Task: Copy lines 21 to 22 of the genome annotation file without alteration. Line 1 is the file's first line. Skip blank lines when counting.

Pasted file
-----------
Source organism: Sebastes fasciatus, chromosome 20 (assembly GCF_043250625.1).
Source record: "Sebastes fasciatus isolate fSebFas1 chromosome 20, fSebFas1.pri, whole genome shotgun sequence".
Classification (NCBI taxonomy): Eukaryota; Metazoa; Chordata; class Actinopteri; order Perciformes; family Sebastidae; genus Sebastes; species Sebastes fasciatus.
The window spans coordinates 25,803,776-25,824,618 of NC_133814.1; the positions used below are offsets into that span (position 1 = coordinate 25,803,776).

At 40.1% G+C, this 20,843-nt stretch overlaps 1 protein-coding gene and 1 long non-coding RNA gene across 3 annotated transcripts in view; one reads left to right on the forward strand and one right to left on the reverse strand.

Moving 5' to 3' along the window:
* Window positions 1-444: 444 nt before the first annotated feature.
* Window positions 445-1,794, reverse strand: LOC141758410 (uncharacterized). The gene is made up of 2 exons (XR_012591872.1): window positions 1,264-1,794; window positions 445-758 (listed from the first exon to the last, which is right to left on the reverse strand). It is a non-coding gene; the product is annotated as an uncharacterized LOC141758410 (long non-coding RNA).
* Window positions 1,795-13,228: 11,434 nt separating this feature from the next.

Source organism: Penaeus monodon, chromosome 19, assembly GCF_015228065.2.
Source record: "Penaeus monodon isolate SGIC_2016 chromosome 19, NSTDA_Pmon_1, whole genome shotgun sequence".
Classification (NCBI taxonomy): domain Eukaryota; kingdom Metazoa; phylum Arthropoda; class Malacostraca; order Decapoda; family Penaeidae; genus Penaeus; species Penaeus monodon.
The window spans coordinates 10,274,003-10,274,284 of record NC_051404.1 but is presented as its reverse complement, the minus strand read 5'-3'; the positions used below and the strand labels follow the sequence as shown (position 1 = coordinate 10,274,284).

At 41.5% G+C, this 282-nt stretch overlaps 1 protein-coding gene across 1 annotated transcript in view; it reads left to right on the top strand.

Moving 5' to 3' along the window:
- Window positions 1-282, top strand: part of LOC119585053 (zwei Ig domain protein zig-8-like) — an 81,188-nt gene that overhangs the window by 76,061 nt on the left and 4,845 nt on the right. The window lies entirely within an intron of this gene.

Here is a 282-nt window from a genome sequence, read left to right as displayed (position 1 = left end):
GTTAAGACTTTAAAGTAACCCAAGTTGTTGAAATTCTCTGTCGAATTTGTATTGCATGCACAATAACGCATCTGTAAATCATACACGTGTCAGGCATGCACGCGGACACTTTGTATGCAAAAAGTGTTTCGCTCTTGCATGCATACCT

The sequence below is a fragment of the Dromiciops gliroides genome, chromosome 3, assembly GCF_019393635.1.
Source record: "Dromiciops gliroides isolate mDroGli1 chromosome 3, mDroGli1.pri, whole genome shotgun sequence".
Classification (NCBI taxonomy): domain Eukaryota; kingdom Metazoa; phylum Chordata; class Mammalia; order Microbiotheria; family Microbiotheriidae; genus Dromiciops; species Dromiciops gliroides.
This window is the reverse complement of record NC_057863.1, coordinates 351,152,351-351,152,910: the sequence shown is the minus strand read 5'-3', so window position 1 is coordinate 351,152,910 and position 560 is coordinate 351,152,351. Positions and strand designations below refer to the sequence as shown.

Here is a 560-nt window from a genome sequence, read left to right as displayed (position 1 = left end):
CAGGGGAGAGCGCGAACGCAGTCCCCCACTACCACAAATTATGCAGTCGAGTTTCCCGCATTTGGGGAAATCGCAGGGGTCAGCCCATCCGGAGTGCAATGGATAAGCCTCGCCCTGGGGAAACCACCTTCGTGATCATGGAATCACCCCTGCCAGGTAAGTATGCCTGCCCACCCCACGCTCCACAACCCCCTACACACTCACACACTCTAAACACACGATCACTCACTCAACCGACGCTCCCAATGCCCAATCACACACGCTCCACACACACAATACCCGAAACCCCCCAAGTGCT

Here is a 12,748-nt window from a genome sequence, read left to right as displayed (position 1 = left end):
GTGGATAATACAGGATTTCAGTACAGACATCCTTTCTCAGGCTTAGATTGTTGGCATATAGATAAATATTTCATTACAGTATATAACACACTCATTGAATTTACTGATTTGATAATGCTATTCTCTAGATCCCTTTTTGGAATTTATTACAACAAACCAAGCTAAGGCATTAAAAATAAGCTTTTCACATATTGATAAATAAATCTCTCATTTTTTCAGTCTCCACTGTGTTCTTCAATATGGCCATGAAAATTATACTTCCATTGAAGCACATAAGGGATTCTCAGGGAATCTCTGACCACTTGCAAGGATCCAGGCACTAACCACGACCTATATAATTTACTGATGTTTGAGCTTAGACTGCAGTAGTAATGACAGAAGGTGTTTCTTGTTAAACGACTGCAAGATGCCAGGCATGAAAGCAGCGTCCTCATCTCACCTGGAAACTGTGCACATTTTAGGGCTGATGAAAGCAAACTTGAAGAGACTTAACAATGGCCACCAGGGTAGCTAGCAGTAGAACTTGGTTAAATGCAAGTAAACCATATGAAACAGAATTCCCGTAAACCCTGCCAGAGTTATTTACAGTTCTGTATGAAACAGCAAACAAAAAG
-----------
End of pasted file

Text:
Classification (NCBI taxonomy): domain Eukaryota; kingdom Metazoa; phylum Chordata; class Mammalia; order Microbiotheria; family Microbiotheriidae; genus Dromiciops; species Dromiciops gliroides.
This window is the reverse complement of record NC_057863.1, coordinates 351,152,351-351,152,910: the sequence shown is the minus strand read 5'-3', so window position 1 is coordinate 351,152,910 and position 560 is coordinate 351,152,351. Positions and strand designations below refer to the sequence as shown.